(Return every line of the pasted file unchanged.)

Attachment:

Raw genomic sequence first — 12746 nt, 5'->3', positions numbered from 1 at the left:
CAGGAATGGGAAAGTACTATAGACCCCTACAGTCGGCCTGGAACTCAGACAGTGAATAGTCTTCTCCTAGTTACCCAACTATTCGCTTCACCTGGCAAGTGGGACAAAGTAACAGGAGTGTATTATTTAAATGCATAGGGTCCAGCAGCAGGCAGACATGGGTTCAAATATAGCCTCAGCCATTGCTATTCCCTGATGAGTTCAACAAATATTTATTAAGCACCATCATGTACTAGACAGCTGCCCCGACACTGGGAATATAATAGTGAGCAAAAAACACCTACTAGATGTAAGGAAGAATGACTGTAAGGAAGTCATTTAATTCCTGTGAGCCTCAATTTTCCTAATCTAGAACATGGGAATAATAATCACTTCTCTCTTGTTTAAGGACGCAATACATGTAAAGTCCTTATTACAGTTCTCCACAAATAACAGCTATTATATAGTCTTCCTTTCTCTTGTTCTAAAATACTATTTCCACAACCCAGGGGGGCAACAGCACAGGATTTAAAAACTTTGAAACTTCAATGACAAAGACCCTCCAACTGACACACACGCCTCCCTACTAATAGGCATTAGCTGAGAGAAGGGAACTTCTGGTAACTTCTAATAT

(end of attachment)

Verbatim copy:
Raw genomic sequence first — 12746 nt, 5'->3', positions numbered from 1 at the left:
CAGGAATGGGAAAGTACTATAGACCCCTACAGTCGGCCTGGAACTCAGACAGTGAATAGTCTTCTCCTAGTTACCCAACTATTCGCTTCACCTGGCAAGTGGGACAAAGTAACAGGAGTGTATTATTTAAATGCATAGGGTCCAGCAGCAGGCAGACATGGGTTCAAATATAGCCTCAGCCATTGCTATTCCCTGATGAGTTCAACAAATATTTATTAAGCACCATCATGTACTAGACAGCTGCCCCGACACTGGGAATATAATAGTGAGCAAAAAACACCTACTAGATGTAAGGAAGAATGACTGTAAGGAAGTCATTTAATTCCTGTGAGCCTCAATTTTCCTAATCTAGAACATGGGAATAATAATCACTTCTCTCTTGTTTAAGGACGCAATACATGTAAAGTCCTTATTACAGTTCTCCACAAATAACAGCTATTATATAGTCTTCCTTTCTCTTGTTCTAAAATACTATTTCCACAACCCAGGGGGGCAACAGCACAGGATTTAAAAACTTTGAAACTTCAATGACAAAGACCCTCCAACTGACACACACGCCTCCCTACTAATAGGCATTAGCTGAGAGAAGGGAACTTCTGGTAACTTCTAATAT